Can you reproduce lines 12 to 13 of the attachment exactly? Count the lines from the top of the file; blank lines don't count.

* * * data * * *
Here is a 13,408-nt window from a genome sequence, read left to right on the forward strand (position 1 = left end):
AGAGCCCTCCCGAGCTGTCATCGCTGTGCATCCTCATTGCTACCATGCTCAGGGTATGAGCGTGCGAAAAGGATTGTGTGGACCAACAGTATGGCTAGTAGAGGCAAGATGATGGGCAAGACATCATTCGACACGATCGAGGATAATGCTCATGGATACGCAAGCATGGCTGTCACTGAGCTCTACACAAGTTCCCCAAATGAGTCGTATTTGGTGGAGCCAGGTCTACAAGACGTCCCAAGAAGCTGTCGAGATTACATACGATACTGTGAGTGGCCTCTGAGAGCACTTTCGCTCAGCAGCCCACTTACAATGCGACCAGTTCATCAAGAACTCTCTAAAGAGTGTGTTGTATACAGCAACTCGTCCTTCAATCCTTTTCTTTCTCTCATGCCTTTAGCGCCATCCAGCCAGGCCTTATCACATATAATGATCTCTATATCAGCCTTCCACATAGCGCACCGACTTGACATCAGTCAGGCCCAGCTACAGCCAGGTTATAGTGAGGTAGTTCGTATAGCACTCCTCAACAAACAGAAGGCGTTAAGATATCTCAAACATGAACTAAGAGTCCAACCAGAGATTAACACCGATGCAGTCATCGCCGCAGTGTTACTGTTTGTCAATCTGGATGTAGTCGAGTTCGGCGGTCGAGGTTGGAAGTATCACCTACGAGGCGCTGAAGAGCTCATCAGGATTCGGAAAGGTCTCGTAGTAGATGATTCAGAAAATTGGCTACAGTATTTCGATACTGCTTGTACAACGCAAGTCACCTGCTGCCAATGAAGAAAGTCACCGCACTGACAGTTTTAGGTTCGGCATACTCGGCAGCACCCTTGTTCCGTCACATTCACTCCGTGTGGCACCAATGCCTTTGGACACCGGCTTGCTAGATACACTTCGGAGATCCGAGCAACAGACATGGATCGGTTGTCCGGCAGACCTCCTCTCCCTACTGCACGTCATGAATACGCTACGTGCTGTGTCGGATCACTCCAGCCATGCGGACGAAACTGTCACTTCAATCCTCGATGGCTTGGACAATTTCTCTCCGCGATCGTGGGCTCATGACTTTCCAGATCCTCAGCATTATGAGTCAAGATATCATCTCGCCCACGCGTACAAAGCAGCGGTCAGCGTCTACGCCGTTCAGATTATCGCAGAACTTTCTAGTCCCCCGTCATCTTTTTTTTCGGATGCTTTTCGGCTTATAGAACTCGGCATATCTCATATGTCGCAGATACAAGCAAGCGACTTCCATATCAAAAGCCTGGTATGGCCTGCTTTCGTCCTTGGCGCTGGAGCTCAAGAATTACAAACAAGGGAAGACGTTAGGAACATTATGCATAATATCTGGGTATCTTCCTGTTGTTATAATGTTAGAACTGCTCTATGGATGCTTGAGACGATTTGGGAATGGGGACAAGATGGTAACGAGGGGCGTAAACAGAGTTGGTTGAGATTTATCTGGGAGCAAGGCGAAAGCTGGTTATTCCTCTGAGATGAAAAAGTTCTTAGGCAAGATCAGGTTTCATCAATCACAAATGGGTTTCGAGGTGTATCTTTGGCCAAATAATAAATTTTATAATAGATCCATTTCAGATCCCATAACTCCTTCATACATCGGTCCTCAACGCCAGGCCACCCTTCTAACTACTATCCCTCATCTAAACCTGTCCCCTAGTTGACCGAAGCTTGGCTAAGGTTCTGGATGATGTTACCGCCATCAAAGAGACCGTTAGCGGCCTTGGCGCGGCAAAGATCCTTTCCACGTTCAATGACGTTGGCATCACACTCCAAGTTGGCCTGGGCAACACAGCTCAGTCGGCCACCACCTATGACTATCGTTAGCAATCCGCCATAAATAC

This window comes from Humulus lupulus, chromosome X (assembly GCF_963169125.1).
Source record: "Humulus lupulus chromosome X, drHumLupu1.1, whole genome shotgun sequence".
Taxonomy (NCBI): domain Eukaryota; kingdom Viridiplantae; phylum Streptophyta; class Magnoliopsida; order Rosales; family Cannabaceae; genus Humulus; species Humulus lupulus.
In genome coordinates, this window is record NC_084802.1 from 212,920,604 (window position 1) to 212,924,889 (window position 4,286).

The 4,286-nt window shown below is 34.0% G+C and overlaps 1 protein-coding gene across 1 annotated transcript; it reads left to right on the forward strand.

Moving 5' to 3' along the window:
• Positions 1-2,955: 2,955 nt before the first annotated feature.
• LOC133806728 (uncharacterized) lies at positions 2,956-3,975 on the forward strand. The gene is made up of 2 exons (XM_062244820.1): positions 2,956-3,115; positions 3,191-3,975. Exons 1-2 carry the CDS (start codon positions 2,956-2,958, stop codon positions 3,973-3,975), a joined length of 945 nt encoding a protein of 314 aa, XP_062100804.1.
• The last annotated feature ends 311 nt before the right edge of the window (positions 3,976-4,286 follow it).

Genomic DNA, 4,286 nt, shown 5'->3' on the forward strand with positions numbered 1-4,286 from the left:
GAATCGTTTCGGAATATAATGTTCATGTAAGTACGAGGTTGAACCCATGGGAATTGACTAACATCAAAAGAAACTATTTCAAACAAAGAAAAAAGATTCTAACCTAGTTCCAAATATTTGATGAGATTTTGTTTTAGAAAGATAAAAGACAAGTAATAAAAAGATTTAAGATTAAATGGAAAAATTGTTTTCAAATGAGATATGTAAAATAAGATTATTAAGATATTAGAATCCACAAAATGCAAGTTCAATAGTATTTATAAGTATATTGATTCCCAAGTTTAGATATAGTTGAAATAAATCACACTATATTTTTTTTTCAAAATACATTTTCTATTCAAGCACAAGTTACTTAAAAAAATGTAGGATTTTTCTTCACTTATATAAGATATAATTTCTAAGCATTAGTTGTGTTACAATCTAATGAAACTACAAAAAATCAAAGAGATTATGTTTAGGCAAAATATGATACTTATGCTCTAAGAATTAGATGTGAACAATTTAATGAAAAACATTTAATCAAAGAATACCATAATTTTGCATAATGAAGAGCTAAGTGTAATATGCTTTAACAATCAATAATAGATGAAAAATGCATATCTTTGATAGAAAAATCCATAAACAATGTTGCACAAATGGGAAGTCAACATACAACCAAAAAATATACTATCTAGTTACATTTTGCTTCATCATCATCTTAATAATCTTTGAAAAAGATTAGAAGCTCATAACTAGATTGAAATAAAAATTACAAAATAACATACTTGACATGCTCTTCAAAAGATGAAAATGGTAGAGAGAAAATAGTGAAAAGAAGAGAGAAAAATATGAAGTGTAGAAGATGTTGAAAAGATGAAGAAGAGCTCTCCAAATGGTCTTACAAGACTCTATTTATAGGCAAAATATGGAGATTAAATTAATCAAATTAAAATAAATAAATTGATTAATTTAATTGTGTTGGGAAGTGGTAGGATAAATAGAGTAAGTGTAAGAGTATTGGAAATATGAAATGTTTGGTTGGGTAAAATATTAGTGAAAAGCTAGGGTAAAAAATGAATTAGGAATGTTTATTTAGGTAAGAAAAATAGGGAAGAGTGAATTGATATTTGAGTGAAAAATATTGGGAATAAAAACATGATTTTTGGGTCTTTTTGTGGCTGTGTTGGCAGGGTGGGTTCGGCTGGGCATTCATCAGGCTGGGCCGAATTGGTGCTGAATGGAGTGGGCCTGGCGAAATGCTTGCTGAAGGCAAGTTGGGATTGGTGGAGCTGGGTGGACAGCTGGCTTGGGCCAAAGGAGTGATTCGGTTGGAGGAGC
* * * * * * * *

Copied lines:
Genomic DNA, 4,286 nt, shown 5'->3' on the forward strand with positions numbered 1-4,286 from the left:
GAATCGTTTCGGAATATAATGTTCATGTAAGTACGAGGTTGAACCCATGGGAATTGACTAACATCAAAAGAAACTATTTCAAACAAAGAAAAAAGATTCTAACCTAGTTCCAAATATTTGATGAGATTTTGTTTTAGAAAGATAAAAGACAAGTAATAAAAAGATTTAAGATTAAATGGAAAAATTGTTTTCAAATGAGATATGTAAAATAAGATTATTAAGATATTAGAATCCACAAAATGCAAGTTCAATAGTATTTATAAGTATATTGATTCCCAAGTTTAGATATAGTTGAAATAAATCACACTATATTTTTTTTTCAAAATACATTTTCTATTCAAGCACAAGTTACTTAAAAAAATGTAGGATTTTTCTTCACTTATATAAGATATAATTTCTAAGCATTAGTTGTGTTACAATCTAATGAAACTACAAAAAATCAAAGAGATTATGTTTAGGCAAAATATGATACTTATGCTCTAAGAATTAGATGTGAACAATTTAATGAAAAACATTTAATCAAAGAATACCATAATTTTGCATAATGAAGAGCTAAGTGTAATATGCTTTAACAATCAATAATAGATGAAAAATGCATATCTTTGATAGAAAAATCCATAAACAATGTTGCACAAATGGGAAGTCAACATACAACCAAAAAATATACTATCTAGTTACATTTTGCTTCATCATCATCTTAATAATCTTTGAAAAAGATTAGAAGCTCATAACTAGATTGAAATAAAAATTACAAAATAACATACTTGACATGCTCTTCAAAAGATGAAAATGGTAGAGAGAAAATAGTGAAAAGAAGAGAGAAAAATATGAAGTGTAGAAGATGTTGAAAAGATGAAGAAGAGCTCTCCAAATGGTCTTACAAGACTCTATTTATAGGCAAAATATGGAGATTAAATTAATCAAATTAAAATAAATAAATTGATTAATTTAATTGTGTTGGGAAGTGGTAGGATAAATAGAGTAAGTGTAAGAGTATTGGAAATATGAAATGTTTGGTTGGGTAAAATATTAGTGAAAAGCTAGGGTAAAAAATGAATTAGGAATGTTTATTTAGGTAAGAAAAATAGGGAAGAGTGAATTGATATTTGAGTGAAAAATATTGGGAATAAAAACATGATTTTTGGGTCTTTTTGTGGCTGTGTTGGCAGGGTGGGTTCGGCTGGGCATTCATCAGGCTGGGCCGAATTGGTGCTGAATGGAGTGGGCCTGGCGAAATGCTTGCTGAAGGCAAGTTGGGATTGGTGGAGCTGGGTGGACAGCTGGCTTGGGCCAAAGGAGTGATTCGGTTGGAGGAGC